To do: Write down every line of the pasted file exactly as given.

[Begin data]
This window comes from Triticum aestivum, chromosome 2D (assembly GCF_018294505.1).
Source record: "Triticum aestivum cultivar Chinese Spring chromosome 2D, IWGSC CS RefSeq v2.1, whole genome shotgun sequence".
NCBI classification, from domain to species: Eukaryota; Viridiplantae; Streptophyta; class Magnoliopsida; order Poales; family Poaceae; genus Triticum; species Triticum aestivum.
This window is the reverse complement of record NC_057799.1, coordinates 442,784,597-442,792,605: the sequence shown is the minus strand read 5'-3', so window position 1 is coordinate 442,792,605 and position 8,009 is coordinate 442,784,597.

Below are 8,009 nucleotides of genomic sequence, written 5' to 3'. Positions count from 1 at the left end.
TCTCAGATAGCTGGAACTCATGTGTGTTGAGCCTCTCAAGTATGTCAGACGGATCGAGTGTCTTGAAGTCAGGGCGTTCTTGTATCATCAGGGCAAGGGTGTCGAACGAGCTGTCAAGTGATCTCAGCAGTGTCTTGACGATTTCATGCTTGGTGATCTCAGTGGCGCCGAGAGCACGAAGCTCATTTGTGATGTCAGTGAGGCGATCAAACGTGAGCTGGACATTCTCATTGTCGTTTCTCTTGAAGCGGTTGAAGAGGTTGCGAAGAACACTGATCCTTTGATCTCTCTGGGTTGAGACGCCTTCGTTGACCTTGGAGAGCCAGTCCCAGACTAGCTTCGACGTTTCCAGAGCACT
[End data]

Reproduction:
This window comes from Triticum aestivum, chromosome 2D (assembly GCF_018294505.1).
Source record: "Triticum aestivum cultivar Chinese Spring chromosome 2D, IWGSC CS RefSeq v2.1, whole genome shotgun sequence".
NCBI classification, from domain to species: Eukaryota; Viridiplantae; Streptophyta; class Magnoliopsida; order Poales; family Poaceae; genus Triticum; species Triticum aestivum.
This window is the reverse complement of record NC_057799.1, coordinates 442,784,597-442,792,605: the sequence shown is the minus strand read 5'-3', so window position 1 is coordinate 442,792,605 and position 8,009 is coordinate 442,784,597.

Below are 8,009 nucleotides of genomic sequence, written 5' to 3'. Positions count from 1 at the left end.
TCTCAGATAGCTGGAACTCATGTGTGTTGAGCCTCTCAAGTATGTCAGACGGATCGAGTGTCTTGAAGTCAGGGCGTTCTTGTATCATCAGGGCAAGGGTGTCGAACGAGCTGTCAAGTGATCTCAGCAGTGTCTTGACGATTTCATGCTTGGTGATCTCAGTGGCGCCGAGAGCACGAAGCTCATTTGTGATGTCAGTGAGGCGATCAAACGTGAGCTGGACATTCTCATTGTCGTTTCTCTTGAAGCGGTTGAAGAGGTTGCGAAGAACACTGATCCTTTGATCTCTCTGGGTTGAGACGCCTTCGTTGACCTTGGAGAGCCAGTCCCAGACTAGCTTCGACGTTTCCAGAGCACT